Based on a representative national sample of 1564 academic researchers, we investigate the impacts of research grants and contracts on the nature and extent of faculty research and technology activities with industry. A particular focus is on understanding the independent contributions of industry and government grant sources on levels of industrial involvement. In addition to examining the source of grants, the study controls for a number of independent factors including: scientific field, research center affiliation, tenure status, and gender. Results suggest independent effects of grants and contracts on industrial activities. Grants and contracts from industry have a significant effect on academic researchers’ propensity to work with industry, as measured by an “industrial involvement scale.” Federally-sponsored grants also have an impact in increasing work with industry, but a more moderate one. Further, those with more grants and contracts (of each type) have a greater propensity for industrial involvement than those who have such contracts but fewer. This holds even when proxies for productivity and career stage are introduced in regression equations. The analysis also considers whether provision of grants and contracts is best viewed as a predictor of industrial involvement or just another type of industrial involvement using factor analysis and nested multivariate modeling to compare effects.
Bozeman, B., & Gaughan, M. (2007). Impacts of grants and contracts on academic researchers’ interactions with industry. Research policy, 36(5), 694-707.
Toward a useful theory of mentoring a conceptual analysis and critique
In this review and critique of mentoring theory and research, the authors identify persistent problems in the development of mentoring theory. Their conceptual analysis highlights these problems with a “thought experiment” illustrating the inability of mentoring theory and research to resolve certain fundamental issues, the resolution of which is a prerequisite for the advancement of explanatory theory. They conclude with ideas about demarcating “mentoring” from the sometimes confounding concepts “training” or “socialization.” Absent an ability to distinguish mentoring from related activities, progress in explanatory theory will remain impeded.
Bozeman, B., & Feeney, M. K. (2007). Toward a useful theory of mentoring a conceptual analysis and critique. Administration & Society, 39(6), 719-739.
Career strategies for post-doctoral scholars
Federally sponsored multidisciplinary research centers: Learning, evaluation, and vicious circles
Despite the increasing investment in multi-year federally funded science and technology centers in universities, there are few studies of how these centers engage in learning and change based on information submitted from various agents in the oversight and evaluation process. One challenge is how to manage and respond to this evaluative information, especially when it is conflicting. Although the center can learn and adapt in response to this information, it can also become subject to a vicious circle of continuous restructuring and production of documentation to address various and potentially inconsistent recommendations. In this paper we illustrate the effects of such a dynamic based on our experiences as external evaluators of the $25 million NSF-funded Learning in Informal and Formal Environments (LIFE) Center. The case study presents an analysis of annual reports and strategic planning documents along with other sources of evidence to illustrate the evolution of center organizational approaches in response to evaluations by external review panels, center evaluators, program managers, and other external stakeholders. We conclude with suggestions for how evaluators may help centers ease the cost of learning and reduce the likelihood of a vicious circle.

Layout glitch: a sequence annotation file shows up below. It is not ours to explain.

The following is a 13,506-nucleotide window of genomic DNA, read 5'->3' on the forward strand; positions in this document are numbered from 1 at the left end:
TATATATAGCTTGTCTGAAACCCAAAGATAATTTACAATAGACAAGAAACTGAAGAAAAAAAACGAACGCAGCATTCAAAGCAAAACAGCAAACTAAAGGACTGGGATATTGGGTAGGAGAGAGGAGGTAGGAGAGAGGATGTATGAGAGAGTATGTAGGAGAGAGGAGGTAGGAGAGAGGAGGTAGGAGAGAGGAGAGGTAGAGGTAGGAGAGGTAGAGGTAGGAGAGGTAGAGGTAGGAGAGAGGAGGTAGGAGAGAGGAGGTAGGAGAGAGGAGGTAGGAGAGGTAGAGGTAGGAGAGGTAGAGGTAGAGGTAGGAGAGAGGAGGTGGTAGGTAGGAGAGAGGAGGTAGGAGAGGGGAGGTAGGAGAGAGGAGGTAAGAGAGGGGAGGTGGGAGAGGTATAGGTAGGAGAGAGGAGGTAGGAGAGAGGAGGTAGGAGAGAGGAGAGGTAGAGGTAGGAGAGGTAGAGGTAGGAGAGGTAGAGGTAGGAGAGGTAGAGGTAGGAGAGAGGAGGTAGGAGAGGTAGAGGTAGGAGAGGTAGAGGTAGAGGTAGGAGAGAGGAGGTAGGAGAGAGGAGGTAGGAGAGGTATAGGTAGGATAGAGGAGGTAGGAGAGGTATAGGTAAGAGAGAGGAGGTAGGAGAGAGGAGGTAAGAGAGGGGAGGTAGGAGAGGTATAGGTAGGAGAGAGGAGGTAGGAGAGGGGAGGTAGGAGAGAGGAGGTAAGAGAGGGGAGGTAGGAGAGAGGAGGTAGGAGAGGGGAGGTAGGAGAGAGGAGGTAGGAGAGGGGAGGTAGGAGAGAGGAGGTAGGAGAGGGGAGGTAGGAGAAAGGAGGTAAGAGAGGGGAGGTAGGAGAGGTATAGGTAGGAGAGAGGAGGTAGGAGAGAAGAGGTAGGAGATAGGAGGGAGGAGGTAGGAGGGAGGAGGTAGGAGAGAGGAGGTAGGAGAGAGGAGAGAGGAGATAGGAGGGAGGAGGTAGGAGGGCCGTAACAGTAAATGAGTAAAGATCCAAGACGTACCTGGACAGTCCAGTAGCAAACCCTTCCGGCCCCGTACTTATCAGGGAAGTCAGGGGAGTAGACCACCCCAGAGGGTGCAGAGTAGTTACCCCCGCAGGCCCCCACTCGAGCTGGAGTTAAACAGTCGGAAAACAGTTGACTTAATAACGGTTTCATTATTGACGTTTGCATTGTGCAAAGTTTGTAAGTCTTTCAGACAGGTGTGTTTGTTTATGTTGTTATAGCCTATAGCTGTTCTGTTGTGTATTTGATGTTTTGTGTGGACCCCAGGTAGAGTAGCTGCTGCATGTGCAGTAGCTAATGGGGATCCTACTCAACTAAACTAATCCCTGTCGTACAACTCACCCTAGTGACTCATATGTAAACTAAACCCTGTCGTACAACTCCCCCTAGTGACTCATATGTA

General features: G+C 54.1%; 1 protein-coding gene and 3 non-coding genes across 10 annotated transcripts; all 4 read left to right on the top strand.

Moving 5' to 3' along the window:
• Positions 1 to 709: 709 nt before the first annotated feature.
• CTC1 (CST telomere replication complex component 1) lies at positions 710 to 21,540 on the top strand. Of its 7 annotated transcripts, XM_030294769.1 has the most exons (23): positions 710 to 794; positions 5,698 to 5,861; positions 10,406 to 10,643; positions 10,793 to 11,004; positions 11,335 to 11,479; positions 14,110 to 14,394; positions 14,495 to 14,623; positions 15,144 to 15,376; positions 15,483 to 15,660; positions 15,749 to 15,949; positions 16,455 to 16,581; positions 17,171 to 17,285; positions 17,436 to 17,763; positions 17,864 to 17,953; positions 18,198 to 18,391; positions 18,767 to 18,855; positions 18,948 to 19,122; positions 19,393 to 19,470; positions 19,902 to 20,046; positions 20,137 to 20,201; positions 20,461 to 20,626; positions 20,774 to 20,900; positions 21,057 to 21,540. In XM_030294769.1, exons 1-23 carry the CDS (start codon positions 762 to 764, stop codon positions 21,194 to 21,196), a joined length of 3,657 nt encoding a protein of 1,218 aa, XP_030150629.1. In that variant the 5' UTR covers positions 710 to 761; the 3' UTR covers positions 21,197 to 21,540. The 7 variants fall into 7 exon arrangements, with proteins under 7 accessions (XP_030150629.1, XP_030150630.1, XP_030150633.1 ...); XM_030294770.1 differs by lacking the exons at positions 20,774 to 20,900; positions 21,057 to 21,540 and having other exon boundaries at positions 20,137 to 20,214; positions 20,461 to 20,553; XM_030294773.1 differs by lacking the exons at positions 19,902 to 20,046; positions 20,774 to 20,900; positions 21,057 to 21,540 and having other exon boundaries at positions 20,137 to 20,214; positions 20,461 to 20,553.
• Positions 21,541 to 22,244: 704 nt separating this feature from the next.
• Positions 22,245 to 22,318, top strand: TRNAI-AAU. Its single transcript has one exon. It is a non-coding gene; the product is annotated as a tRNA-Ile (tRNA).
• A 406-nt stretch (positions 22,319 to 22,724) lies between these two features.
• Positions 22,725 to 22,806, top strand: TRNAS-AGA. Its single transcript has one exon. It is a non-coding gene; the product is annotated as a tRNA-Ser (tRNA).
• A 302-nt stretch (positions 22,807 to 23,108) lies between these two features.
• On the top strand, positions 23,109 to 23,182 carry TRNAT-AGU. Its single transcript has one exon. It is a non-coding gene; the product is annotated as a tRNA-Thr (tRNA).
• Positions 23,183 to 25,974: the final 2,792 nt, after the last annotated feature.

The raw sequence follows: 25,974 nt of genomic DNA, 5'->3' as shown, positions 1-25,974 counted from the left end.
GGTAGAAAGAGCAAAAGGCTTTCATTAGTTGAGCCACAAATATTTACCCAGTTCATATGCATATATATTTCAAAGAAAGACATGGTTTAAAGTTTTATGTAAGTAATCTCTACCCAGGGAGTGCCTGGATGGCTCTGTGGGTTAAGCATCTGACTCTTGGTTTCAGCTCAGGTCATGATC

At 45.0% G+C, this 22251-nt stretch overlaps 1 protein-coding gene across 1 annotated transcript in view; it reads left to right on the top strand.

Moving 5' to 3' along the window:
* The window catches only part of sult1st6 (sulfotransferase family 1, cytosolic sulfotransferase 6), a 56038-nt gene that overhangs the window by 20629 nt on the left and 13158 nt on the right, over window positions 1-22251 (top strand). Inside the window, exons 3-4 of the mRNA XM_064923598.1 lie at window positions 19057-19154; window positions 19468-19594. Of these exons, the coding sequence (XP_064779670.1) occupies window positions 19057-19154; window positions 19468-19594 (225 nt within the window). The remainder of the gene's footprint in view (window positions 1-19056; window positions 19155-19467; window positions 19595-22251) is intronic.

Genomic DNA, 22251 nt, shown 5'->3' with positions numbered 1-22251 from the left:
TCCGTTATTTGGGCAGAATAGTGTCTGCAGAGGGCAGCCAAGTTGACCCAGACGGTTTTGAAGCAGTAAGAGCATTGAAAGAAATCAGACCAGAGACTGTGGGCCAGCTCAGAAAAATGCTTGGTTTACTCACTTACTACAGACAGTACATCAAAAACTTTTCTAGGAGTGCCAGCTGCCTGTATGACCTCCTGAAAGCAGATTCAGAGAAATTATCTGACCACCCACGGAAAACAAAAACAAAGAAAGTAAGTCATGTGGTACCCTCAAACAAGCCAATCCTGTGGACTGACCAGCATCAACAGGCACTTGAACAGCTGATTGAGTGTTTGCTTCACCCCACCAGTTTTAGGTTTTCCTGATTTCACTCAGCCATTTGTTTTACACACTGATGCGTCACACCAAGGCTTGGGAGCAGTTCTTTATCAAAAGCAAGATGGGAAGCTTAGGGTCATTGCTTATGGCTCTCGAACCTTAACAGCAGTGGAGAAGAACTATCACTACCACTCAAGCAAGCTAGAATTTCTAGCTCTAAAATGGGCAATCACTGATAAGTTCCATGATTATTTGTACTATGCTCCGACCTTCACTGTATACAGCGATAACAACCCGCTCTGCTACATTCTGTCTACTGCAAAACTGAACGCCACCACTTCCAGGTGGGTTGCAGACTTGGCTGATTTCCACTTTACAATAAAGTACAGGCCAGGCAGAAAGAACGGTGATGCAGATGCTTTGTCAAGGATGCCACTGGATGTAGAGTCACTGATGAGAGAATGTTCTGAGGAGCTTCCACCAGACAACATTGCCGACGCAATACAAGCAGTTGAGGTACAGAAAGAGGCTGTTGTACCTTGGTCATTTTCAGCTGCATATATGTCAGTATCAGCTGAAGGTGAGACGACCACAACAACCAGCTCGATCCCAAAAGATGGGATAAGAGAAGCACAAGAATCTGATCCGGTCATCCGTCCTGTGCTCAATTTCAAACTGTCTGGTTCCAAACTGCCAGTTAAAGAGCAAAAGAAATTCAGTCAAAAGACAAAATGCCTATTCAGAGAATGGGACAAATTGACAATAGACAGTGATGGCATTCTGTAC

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Youtie, J., & Corley, E. A. (2011). Federally sponsored multidisciplinary research centers: Learning, evaluation, and vicious circles. Evaluation and program planning, 34(1), 13
Using curriculum vitae to compare some impacts of NSF research grants with research center funding
While traditional grants remain central in US federal support of academic scientists and engineers, the role of multidisciplinary NSF Centers is growing. Little is known about how funding through these Centers affects scientific output or (as is an NSF aim) increases academic collaboration with industry. This paper tests the use of CVs to examine how Center funding affects researchers' publication rates and their obtaining industry grants.
We find that CVs are indeed usable, but some ways of collecting them work much better than others, and that researchers who obtain Center grants are more likely to obtain grants from industry too, suggesting that this NSF aim is being met. We do not find that Centers improve publication rates.
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Gaughan, M., & Bozeman, B. (2002). Using curriculum vitae to compare some impacts of NSF research grants with research center funding.Research Evaluation, 11(1), 17-26.
Multiplex Career Trajectories of Federally Supported Doctoral Trainees
The federal government supports the majority of doctoral STEM training either directly or indirectly. Entry in to an academic research career remains the preference for the majority of both faculty directors and doctoral students. Recent policy attention has been brought to the fact that the majority of STEM doctoral scientists ultimately work outside of academic science. In this research, I use a sample of federally-supported doctoral level scientists to investigate the variety of career trajectories taken after the graduate degree.
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Gaughan, M. (2015, February). Multiplex Career Trajectories of Federally Supported Doctoral Trainees. In 2015 AAAS Annual Meeting (12-16 February 2015). aaas.